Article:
Twenty-five years ago, on June 11, 1997, Michael Jordan scored 38 points in a crucial Game 5 playoff final over the Utah Jazz. In and of itself, this performance was not headline news: Michael often upped his performance in the playoffs. (He still holds the record for the most playoff games scoring 40+ points: 38 games!) However, this game became known as the “Flu Game” in which the superstar played even after battling flu-like symptoms all day and reportedly having taken fluids and painkillers during halftime.
Michael willed himself to score 38 points, including a three-pointer with 25 seconds remaining that sealed the win for the Bulls. Teammate Scottie Pippen, said, “He showed just how big a professional he is by gutting this game out.”
Scottie’s quote begs the question, what does it mean to be a professional? You might think this post will be about coming to work even when you are sick—willing yourself to get out of bed and power through the school day. Wrong: if you are sick, please stay home, despite the shortage of substitute teachers! But I would like to explore the word “professional” within the context of our vocation, teaching.
A word study
Let’s do a word study on the word professionalism. To profess is to make a public announcement or to declare. The New Testament use of the verb profess comes from the Greek homologeo—“to speak or say together in common,” a definition that requires some degree of a unified voice. The word profession can be understood as a paid occupation that often involves training and a formal qualification. A profession can also be considered a group of people who make a common declaration, adhere to ethical standards, and possess a special set of knowledge, skills, and dispositions in which the public can have confidence. Therefore, a professional is one who lives up to the declared standards of the profession.
Within the teaching profession, educators have certainly gotten some things wrong over time, such as teaching inaccurate accounts about a president chopping down a cherry tree or Christopher Columbus “discovering” America. We have made pedagogical blunders like minimizing a student’s learning to a number or percentage or taking a one-size-fits-all approach in a classroom of 24 unique image-bearers.
The potential for error is why being a professional, and having professional standards, in our vocation is so important. We are to hold one another accountable through our research and development of “next” practices. Collectively, we work to uphold our profession. When we do get it wrong, we own it and change course to protect and defend what we understand to be right and true.
“The enforcement of common views on a group of people can enforce an unhealthy conformity, but clear guidelines can also sustain a profession.”
Profess, profession, professional . . . we have arrived at the word professionalism, which refers to the conduct, behavior, and attitude of those who serve within the profession. Like many -isms, this word gives us pause as we know this suffix can find itself in a distinct doctrine, theory, or practice (e.g. Kuyperianism, capitalism, baptism). An -ism can also refer to a discriminatory attitude or belief (e.g. racism). The enforcement of common views on a group of people can enforce an unhealthy conformity, but clear guidelines can also sustain a profession. We obviously prefer the latter effect, but the “pause” should encourage us to always exercise caution to avoid an unintended result.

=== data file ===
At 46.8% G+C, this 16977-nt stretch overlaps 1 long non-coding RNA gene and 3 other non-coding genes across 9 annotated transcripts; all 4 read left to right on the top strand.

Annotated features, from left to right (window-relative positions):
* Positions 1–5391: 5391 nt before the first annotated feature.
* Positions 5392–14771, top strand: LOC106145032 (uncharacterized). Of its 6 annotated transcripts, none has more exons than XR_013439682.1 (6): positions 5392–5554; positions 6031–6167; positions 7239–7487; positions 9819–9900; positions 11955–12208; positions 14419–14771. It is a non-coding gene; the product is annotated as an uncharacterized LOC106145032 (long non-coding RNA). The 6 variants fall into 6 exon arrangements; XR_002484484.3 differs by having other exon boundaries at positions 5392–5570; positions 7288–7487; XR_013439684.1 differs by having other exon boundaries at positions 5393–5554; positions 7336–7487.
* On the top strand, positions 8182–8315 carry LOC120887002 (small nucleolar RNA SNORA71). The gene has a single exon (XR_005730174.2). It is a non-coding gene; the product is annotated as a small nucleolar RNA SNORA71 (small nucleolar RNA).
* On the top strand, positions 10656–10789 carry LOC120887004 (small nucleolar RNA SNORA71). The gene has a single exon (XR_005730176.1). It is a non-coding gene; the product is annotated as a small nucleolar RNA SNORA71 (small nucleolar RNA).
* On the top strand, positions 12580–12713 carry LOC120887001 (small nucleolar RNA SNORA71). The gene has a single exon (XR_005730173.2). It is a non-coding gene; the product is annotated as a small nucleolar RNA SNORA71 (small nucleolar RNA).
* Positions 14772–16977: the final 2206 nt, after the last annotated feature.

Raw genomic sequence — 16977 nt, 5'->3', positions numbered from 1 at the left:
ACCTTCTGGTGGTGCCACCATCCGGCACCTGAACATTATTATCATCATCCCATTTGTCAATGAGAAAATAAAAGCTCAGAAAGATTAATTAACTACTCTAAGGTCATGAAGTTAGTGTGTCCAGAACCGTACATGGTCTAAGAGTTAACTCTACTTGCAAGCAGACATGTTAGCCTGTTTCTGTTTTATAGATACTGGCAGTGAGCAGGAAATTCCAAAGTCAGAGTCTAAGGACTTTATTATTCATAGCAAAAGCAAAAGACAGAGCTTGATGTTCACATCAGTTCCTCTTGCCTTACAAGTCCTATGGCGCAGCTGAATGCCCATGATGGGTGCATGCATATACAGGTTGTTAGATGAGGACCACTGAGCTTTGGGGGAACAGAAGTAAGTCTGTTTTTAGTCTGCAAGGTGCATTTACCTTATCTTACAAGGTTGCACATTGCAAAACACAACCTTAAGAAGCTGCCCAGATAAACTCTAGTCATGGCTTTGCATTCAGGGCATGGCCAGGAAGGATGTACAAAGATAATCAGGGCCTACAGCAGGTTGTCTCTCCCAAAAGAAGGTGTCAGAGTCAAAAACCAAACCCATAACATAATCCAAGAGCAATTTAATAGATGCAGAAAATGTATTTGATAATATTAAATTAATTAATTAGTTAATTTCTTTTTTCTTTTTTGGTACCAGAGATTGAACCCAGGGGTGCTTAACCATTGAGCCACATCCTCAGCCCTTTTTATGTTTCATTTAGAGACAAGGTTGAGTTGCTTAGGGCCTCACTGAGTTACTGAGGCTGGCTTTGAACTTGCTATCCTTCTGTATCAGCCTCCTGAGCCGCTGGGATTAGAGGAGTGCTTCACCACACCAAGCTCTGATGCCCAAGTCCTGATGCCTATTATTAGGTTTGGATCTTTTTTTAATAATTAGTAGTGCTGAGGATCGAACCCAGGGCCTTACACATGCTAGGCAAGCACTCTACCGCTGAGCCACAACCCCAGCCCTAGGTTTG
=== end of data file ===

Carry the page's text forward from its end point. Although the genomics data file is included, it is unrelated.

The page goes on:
Professionalism and school culture
Professionalism is something that is “caught as well as taught,” in my opinion. Your school’s professional identity formation process, whether stated or hidden (sounds like curriculum, eh?), is activated this time of year. Your school has a set of shared values that are communicated through practices that shape your school’s culture from the first day teachers arrive in the building. Mentor programs to relieve the stress on those new to your school, in-service activities that engage and inspire next practices and an innovator’s mindset, team-building events that develop trust and a sense of “I’m not alone”—these intentional practices communicate the conduct, behavior, and attitude we strive for as professional educators.
And here is the best news about our profession. In Ephesians 4 Paul tells us that Christ has gifted you to do this work: “So Christ himself gave the apostles, the prophets, the evangelists, the pastors and teachers . . .” (vs.11). Christ himself orchestrated the people called to collectively develop the professional identity of teaching at your school. Why did He bother with such work? Verses 12 and 13 have the answer: “to equip His people for works of service, so that the body of Christ may be built up until we all reach unity in the faith and in the knowledge of the Son of God and become mature, attaining to the whole measure of the fullness of Christ.” What a privilege to be invited in, as God’s human partners, to this good work!
Welcome (back) to the profession of teaching!